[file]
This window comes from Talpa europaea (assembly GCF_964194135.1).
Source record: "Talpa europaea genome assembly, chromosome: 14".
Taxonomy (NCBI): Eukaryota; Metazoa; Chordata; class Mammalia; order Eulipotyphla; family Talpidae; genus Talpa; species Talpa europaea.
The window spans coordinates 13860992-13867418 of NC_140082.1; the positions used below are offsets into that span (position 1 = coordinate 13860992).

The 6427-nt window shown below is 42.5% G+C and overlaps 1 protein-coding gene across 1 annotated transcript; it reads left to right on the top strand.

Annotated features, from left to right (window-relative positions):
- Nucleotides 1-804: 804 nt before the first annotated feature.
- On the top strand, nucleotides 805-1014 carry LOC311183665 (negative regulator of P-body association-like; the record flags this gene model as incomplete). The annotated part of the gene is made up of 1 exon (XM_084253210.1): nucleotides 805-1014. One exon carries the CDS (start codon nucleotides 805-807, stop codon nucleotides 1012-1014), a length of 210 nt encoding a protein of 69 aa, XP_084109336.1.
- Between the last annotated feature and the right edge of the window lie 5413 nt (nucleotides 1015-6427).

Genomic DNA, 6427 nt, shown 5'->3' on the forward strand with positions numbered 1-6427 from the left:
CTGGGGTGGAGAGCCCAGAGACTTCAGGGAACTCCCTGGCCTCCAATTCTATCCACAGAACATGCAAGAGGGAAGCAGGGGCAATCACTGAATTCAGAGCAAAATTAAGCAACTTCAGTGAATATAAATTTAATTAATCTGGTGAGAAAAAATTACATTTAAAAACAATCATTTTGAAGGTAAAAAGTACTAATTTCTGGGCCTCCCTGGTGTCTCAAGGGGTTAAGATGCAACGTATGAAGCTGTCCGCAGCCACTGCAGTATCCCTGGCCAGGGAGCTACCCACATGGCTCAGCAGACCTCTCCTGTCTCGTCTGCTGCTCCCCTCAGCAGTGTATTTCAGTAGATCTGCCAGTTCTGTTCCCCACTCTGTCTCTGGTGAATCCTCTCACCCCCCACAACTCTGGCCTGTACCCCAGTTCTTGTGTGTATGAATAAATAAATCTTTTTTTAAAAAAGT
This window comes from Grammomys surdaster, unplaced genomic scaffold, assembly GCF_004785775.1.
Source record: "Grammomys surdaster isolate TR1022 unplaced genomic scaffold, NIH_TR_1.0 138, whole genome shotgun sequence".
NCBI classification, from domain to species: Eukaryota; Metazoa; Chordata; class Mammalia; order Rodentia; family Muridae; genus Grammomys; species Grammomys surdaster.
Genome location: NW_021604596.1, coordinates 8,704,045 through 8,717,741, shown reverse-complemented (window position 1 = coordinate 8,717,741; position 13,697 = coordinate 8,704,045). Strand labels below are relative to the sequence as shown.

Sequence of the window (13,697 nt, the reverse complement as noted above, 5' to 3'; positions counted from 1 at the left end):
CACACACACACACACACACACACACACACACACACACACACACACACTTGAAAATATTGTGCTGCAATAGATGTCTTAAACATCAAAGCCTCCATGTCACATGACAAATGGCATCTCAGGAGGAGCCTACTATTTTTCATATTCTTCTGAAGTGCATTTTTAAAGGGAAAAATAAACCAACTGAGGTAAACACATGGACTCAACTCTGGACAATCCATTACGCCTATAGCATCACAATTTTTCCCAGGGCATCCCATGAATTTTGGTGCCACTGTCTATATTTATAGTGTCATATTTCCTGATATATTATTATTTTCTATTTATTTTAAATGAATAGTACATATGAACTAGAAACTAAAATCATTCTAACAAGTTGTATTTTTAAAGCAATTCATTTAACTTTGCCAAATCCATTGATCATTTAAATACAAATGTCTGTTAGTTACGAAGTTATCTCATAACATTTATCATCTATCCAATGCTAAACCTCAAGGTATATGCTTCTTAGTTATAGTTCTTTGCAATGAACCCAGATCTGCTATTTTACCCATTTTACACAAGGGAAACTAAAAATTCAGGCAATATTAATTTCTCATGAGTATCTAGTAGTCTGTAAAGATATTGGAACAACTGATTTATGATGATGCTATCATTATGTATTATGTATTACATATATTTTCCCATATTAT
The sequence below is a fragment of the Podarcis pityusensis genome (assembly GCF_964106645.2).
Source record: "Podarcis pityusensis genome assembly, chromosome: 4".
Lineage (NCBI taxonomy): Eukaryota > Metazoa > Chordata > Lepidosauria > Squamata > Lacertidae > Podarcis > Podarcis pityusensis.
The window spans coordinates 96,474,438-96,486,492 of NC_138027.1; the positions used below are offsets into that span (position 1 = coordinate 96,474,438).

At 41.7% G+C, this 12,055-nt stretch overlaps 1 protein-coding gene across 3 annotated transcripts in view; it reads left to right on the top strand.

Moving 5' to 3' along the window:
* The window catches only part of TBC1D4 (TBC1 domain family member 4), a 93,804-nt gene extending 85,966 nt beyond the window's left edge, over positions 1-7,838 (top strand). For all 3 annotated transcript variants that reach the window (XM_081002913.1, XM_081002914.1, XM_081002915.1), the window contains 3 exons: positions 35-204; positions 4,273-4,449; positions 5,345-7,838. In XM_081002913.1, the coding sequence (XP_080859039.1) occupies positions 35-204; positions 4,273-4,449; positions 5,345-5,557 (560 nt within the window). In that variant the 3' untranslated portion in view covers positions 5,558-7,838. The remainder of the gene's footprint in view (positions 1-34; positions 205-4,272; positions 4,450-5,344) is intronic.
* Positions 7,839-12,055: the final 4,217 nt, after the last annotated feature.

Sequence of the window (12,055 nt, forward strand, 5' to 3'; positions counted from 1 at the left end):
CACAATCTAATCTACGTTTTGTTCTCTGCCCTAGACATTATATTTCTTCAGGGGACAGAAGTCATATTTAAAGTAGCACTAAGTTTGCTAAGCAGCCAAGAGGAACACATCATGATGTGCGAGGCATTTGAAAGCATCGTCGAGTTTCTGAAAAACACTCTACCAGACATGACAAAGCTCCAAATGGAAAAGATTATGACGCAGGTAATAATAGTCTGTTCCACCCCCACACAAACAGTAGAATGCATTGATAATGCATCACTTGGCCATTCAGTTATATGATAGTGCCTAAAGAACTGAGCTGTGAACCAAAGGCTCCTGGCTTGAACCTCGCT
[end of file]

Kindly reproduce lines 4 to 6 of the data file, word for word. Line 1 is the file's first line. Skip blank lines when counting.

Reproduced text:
The window spans coordinates 13860992-13867418 of NC_140082.1; the positions used below are offsets into that span (position 1 = coordinate 13860992).

The 6427-nt window shown below is 42.5% G+C and overlaps 1 protein-coding gene across 1 annotated transcript; it reads left to right on the top strand.

Annotated features, from left to right (window-relative positions):